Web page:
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Author Topic: cheaper Alternative to RS,Farnell,CPC etc  (Read 1708 times)
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tacromx
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« on: January 05, 2015, 11:46:07 11:46 »

If your in the uk and require a cheaper source for Analogue Devices, MicroChip,ST,Cree etc then have a look here...

http://www.anglia-live.com/

And no... i have no association with the company, they just have very good prices
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blauwhaar
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« Reply #1 on: March 30, 2015, 03:11:11 15:11 »

www. tme .com

It is no problem for most parts to get just one for a reasonable price.
It is easy if you need a microcontroller for an educational project

Same here: And no... i have no association with the company, they just have very good prices
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Elmer
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« Reply #2 on: June 08, 2015, 02:42:46 02:42 »

I use octopart's API to check distributor stock/prices when auto-generating BOM from my PCB files Wink Even on resistors/capacitors, by building part # for my preferred manufacturers depending of course on tolerance, dielectric etc. That method really shaves some time from generating BOMs as well as shaving off cost, and even does the price break check as well (say you need 40pcs, sometimes it is actually cheaper to buy 100) without me having to worry about that either.
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crunx
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« Reply #3 on: June 29, 2015, 07:20:25 19:20 »

I have literally over hundred times purchased electronics components via eBay. Mostly coming from China or some other "Far-Eastern" country.

However, quite often there have been bargains even at European countries.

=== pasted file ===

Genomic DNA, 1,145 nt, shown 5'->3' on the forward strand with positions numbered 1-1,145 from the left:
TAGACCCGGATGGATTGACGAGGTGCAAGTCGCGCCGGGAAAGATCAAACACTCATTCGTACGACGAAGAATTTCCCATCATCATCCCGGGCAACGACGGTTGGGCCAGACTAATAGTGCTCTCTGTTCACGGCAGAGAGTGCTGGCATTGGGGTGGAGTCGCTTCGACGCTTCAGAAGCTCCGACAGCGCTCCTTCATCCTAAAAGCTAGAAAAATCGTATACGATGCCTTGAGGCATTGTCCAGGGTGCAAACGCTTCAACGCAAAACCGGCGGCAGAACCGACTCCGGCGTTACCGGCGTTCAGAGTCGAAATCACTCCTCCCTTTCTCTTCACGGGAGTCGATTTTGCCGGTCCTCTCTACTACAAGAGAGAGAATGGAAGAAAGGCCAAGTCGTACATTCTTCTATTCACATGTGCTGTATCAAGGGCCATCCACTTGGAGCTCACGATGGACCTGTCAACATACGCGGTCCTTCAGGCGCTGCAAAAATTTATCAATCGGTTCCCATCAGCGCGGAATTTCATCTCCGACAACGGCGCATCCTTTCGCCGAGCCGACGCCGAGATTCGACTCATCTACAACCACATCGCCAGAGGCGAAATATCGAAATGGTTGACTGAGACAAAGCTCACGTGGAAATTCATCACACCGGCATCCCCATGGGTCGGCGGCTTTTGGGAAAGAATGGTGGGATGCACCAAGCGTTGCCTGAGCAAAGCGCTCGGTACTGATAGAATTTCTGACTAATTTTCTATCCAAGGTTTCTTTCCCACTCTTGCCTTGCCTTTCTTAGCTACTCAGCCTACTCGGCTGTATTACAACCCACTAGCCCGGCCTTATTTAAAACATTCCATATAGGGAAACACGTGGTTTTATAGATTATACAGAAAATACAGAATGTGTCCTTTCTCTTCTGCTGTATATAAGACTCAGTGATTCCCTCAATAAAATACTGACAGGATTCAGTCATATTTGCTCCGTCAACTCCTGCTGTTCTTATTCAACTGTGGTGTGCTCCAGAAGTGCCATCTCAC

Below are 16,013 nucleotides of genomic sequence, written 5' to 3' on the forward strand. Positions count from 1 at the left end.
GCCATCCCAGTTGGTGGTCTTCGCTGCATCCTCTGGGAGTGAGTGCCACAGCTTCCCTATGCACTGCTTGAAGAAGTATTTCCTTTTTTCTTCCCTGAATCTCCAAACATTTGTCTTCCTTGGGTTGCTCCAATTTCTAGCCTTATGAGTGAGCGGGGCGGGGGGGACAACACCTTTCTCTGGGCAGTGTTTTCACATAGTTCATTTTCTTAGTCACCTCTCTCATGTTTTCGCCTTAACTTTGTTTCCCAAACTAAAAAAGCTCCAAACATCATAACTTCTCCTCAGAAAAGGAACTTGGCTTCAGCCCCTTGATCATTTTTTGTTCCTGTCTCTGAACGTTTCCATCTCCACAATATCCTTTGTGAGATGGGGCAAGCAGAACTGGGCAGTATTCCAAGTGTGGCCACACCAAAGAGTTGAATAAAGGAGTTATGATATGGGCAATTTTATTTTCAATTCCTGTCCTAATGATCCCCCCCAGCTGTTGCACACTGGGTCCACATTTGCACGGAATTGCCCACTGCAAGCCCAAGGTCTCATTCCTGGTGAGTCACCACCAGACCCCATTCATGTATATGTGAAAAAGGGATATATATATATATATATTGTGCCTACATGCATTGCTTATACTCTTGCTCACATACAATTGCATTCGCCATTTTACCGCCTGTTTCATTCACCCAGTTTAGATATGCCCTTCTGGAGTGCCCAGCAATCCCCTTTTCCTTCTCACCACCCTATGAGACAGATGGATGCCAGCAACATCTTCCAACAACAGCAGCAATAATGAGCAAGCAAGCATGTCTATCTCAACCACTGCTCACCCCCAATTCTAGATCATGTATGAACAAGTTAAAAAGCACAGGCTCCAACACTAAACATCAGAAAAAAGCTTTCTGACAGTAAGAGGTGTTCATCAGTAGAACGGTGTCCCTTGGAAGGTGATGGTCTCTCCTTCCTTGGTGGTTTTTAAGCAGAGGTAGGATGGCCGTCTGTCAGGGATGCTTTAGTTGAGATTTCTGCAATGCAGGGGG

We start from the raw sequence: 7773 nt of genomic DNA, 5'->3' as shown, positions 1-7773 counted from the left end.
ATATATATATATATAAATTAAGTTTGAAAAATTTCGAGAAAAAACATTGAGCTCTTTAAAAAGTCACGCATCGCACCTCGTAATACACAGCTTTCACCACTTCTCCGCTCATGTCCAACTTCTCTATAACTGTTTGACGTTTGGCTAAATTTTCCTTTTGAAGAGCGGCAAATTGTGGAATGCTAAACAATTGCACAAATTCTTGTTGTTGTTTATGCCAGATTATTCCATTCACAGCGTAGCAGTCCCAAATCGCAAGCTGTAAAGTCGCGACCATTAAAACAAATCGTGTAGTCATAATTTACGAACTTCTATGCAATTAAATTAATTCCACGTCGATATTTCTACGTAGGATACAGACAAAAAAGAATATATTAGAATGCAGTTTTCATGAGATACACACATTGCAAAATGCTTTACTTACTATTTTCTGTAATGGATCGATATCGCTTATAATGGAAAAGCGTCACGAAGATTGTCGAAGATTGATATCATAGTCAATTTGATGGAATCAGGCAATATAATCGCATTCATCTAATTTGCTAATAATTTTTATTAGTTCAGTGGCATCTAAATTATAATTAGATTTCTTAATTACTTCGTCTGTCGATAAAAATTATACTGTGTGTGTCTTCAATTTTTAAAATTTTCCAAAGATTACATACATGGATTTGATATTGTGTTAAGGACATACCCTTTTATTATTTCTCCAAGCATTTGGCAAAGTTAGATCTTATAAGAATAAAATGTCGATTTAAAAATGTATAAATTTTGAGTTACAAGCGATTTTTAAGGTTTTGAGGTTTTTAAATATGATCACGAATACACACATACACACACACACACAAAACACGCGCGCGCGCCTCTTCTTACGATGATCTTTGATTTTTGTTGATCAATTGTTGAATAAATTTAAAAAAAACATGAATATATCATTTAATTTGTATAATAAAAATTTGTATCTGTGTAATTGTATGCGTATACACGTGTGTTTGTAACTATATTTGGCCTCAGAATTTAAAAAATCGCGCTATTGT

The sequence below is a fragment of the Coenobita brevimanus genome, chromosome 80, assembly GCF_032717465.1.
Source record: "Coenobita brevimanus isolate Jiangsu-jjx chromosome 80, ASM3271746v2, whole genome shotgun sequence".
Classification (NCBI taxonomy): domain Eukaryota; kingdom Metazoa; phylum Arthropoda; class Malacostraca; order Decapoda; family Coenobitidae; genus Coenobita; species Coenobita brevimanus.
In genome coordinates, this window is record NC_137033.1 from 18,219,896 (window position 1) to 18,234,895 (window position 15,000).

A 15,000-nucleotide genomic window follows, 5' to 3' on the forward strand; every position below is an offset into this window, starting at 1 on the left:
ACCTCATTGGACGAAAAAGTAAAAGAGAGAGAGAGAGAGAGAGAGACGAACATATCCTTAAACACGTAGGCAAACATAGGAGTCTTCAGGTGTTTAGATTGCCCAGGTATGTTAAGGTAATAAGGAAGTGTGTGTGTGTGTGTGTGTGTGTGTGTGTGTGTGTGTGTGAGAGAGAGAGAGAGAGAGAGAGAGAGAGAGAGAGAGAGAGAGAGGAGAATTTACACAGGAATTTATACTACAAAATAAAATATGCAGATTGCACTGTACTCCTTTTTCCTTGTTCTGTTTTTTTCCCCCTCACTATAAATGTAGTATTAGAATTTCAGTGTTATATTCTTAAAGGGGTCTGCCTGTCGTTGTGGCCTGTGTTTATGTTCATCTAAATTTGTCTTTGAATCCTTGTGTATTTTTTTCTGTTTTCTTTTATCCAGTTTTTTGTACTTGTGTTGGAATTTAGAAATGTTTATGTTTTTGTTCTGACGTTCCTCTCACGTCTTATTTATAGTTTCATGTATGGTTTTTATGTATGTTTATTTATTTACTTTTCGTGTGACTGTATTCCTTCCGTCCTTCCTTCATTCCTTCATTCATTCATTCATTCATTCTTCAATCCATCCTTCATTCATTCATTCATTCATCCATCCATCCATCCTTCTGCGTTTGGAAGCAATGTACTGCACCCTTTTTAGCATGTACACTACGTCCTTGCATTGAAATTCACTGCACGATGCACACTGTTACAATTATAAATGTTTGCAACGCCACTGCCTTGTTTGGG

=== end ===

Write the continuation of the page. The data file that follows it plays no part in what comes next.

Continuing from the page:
Or you may find rare, hard-to-find parts such as a 10 GigaOhm 5% resistor I located one time - that was from Russian military surplus.

Therefore, do not automatically assume, that you *have* to use a distributor. They are quite often geared towards small businesses, not for hobbyists, may have minimum purchase limits, or relatively expensive delivery costs. And the total cost of purchase is naturally part cost + postage, so always check that. too. Especially imprtant for small purchases!

At eBay, used with PayPal, there is also a pretty good buyer protection, which have given me refund in those few cases something is lost or broken.

My main objection for buying components from China is the long delivery time, typically many weeks. (I have also very seldom experienced quality issue, but in those cases buyer's protection helps)

... and - no - I have no personal interests in eBay, I am just a bargain shopper type guy Smiley
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solutions
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« Reply #4 on: June 30, 2015, 08:17:20 20:17 »

Here's your Chinese eBay order being filled (this is not a joke - many of the parts on eBay and in the Shenzhen market are reclaims):



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lecroy
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« Reply #5 on: July 01, 2015, 12:13:12 00:13 »

If your in the uk and require a cheaper source for Analogue Devices, MicroChip,ST,Cree etc then have a look here...

http://www.anglia-live.com/

And no... i have no association with the company, they just have very good prices

Great choice of JFets..
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Old_but_Alive
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« Reply #6 on: July 01, 2015, 06:48:58 06:48 »

a few months ago, I was looking to purchase 10 small fans, the 40mm 12v type.

I went to Farnell website as usual, and they were 10 ($15) each, but out of stock.

I googled the part number, found a distributor in Poland who was selling them for 2.30 ($3) each, same Sunon part from the official distributor , the postage was a few pounds, and they arrived next day to the UK.

That certainly reduced my faith in Farnell
« Last Edit: July 01, 2015, 06:51:14 06:51 by Old_but_Alive » Logged
crunx
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« Reply #7 on: July 01, 2015, 07:53:51 07:53 »

Here's your Chinese eBay order being filled (this is not a joke - many of the parts on eBay and in the Shenzhen market are reclaims):